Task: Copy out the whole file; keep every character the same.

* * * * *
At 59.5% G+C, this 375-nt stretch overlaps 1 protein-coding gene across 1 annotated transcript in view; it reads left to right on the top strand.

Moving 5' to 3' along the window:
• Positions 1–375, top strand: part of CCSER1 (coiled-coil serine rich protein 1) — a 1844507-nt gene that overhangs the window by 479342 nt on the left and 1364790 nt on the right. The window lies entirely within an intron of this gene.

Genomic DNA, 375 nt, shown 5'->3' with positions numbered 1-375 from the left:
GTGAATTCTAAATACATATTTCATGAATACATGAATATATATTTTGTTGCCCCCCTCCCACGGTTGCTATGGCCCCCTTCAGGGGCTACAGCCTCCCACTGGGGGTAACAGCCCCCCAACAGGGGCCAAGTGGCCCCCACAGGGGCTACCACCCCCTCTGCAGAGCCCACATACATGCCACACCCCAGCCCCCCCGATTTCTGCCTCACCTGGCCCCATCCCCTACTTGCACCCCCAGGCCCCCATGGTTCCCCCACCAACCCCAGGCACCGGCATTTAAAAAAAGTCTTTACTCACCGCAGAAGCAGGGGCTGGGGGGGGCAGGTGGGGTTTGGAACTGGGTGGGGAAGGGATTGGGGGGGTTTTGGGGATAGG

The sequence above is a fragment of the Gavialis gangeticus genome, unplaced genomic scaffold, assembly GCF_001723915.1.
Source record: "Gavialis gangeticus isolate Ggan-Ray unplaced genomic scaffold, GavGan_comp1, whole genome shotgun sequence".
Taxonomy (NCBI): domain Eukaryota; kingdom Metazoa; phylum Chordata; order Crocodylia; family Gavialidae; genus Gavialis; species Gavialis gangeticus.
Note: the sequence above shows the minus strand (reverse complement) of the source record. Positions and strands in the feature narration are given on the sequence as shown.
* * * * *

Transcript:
At 59.5% G+C, this 375-nt stretch overlaps 1 protein-coding gene across 1 annotated transcript in view; it reads left to right on the top strand.

Moving 5' to 3' along the window:
• Positions 1–375, top strand: part of CCSER1 (coiled-coil serine rich protein 1) — a 1844507-nt gene that overhangs the window by 479342 nt on the left and 1364790 nt on the right. The window lies entirely within an intron of this gene.

Genomic DNA, 375 nt, shown 5'->3' with positions numbered 1-375 from the left:
GTGAATTCTAAATACATATTTCATGAATACATGAATATATATTTTGTTGCCCCCCTCCCACGGTTGCTATGGCCCCCTTCAGGGGCTACAGCCTCCCACTGGGGGTAACAGCCCCCCAACAGGGGCCAAGTGGCCCCCACAGGGGCTACCACCCCCTCTGCAGAGCCCACATACATGCCACACCCCAGCCCCCCCGATTTCTGCCTCACCTGGCCCCATCCCCTACTTGCACCCCCAGGCCCCCATGGTTCCCCCACCAACCCCAGGCACCGGCATTTAAAAAAAGTCTTTACTCACCGCAGAAGCAGGGGCTGGGGGGGGCAGGTGGGGTTTGGAACTGGGTGGGGAAGGGATTGGGGGGGTTTTGGGGATAGG

The sequence above is a fragment of the Gavialis gangeticus genome, unplaced genomic scaffold, assembly GCF_001723915.1.
Source record: "Gavialis gangeticus isolate Ggan-Ray unplaced genomic scaffold, GavGan_comp1, whole genome shotgun sequence".
Taxonomy (NCBI): domain Eukaryota; kingdom Metazoa; phylum Chordata; order Crocodylia; family Gavialidae; genus Gavialis; species Gavialis gangeticus.
Note: the sequence above shows the minus strand (reverse complement) of the source record. Positions and strands in the feature narration are given on the sequence as shown.